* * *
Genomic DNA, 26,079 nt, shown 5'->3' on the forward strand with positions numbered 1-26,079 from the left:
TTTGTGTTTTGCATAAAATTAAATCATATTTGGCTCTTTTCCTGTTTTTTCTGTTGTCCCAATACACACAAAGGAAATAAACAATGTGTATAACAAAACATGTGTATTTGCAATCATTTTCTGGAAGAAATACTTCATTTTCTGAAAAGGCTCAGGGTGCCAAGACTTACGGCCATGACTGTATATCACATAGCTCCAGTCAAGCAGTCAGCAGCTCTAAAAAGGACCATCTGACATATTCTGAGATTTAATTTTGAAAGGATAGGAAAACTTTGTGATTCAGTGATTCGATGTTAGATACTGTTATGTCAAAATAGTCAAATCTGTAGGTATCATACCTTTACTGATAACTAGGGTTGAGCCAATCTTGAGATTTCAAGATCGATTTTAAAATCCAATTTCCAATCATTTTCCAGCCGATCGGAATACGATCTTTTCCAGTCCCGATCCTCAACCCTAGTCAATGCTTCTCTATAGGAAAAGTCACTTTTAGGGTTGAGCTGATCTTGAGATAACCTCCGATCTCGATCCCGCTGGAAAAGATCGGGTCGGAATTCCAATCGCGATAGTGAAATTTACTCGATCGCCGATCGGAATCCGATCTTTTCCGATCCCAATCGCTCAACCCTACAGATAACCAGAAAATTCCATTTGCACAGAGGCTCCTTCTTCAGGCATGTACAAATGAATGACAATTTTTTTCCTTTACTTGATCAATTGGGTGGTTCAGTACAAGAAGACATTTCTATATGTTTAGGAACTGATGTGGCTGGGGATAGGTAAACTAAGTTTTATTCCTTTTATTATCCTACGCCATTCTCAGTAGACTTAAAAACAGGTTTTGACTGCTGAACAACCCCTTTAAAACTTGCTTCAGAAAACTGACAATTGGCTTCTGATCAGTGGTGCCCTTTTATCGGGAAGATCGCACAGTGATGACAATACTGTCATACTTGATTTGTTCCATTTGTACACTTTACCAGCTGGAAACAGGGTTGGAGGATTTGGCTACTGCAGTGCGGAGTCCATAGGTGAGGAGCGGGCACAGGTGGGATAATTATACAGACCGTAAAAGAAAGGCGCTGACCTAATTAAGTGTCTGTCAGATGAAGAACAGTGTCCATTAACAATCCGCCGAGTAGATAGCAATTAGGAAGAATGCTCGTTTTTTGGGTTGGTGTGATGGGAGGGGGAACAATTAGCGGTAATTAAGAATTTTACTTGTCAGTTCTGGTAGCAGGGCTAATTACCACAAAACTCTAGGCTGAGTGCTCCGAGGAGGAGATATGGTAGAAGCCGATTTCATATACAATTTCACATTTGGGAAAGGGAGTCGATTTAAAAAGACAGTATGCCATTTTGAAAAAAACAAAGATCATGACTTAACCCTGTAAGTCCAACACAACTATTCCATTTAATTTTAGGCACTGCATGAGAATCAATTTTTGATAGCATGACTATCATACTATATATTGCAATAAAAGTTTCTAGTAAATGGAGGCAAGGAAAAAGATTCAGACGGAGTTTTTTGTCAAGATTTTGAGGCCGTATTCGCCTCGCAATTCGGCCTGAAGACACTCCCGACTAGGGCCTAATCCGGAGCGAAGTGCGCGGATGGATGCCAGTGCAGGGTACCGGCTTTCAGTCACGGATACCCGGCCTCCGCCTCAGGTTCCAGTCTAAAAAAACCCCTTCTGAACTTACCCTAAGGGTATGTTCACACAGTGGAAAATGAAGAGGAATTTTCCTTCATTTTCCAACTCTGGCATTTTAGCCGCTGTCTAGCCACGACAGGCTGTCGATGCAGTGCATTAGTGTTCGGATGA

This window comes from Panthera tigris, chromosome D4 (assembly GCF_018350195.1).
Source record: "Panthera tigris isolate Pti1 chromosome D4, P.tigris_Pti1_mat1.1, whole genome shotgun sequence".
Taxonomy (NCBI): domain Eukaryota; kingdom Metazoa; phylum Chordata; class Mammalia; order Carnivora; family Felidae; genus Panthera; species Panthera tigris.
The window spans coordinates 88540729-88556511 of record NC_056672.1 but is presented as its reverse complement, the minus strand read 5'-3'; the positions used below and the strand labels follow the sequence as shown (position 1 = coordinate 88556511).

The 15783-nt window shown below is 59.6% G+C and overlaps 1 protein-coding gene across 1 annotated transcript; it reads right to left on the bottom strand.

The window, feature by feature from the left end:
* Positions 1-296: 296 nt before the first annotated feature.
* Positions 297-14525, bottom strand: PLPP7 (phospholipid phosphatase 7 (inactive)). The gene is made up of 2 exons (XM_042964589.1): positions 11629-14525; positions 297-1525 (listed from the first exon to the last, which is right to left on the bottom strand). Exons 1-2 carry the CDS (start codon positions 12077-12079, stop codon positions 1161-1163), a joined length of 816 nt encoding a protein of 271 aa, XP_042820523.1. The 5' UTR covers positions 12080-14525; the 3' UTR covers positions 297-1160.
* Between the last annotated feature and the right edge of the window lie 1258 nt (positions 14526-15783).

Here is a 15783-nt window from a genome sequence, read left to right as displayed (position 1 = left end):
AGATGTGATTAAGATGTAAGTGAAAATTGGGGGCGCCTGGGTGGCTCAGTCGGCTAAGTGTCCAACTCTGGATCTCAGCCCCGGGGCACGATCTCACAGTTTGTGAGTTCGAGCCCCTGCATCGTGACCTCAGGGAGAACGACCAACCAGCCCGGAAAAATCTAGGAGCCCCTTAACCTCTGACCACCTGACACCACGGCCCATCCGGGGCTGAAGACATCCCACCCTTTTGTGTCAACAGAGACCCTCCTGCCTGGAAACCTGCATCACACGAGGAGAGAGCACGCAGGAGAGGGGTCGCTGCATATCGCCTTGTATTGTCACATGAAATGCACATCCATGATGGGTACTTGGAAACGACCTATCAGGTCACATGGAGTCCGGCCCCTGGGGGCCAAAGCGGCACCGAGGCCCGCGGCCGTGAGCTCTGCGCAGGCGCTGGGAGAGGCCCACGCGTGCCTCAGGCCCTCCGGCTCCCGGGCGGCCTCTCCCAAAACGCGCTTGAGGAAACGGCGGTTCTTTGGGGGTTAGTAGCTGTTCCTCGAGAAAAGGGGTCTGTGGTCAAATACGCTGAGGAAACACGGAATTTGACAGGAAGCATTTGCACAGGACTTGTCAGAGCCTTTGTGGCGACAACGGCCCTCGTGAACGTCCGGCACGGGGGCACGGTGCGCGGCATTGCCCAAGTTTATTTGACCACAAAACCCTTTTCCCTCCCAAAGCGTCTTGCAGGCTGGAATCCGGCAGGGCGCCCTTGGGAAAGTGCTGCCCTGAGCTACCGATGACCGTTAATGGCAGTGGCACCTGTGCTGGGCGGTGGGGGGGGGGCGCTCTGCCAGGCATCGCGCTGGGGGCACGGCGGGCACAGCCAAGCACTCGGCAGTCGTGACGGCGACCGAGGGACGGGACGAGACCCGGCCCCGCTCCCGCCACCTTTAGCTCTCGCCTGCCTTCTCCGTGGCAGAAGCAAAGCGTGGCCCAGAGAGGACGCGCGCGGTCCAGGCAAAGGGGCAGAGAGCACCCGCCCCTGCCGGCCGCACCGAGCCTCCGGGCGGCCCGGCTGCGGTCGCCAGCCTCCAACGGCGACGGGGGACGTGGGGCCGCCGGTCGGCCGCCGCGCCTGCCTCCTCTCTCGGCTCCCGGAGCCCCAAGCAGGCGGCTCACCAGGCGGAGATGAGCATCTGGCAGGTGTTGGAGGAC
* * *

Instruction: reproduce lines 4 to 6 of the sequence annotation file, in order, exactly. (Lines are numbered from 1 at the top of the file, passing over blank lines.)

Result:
Source record: "Panthera tigris isolate Pti1 chromosome D4, P.tigris_Pti1_mat1.1, whole genome shotgun sequence".
Taxonomy (NCBI): domain Eukaryota; kingdom Metazoa; phylum Chordata; class Mammalia; order Carnivora; family Felidae; genus Panthera; species Panthera tigris.
The window spans coordinates 88540729-88556511 of record NC_056672.1 but is presented as its reverse complement, the minus strand read 5'-3'; the positions used below and the strand labels follow the sequence as shown (position 1 = coordinate 88556511).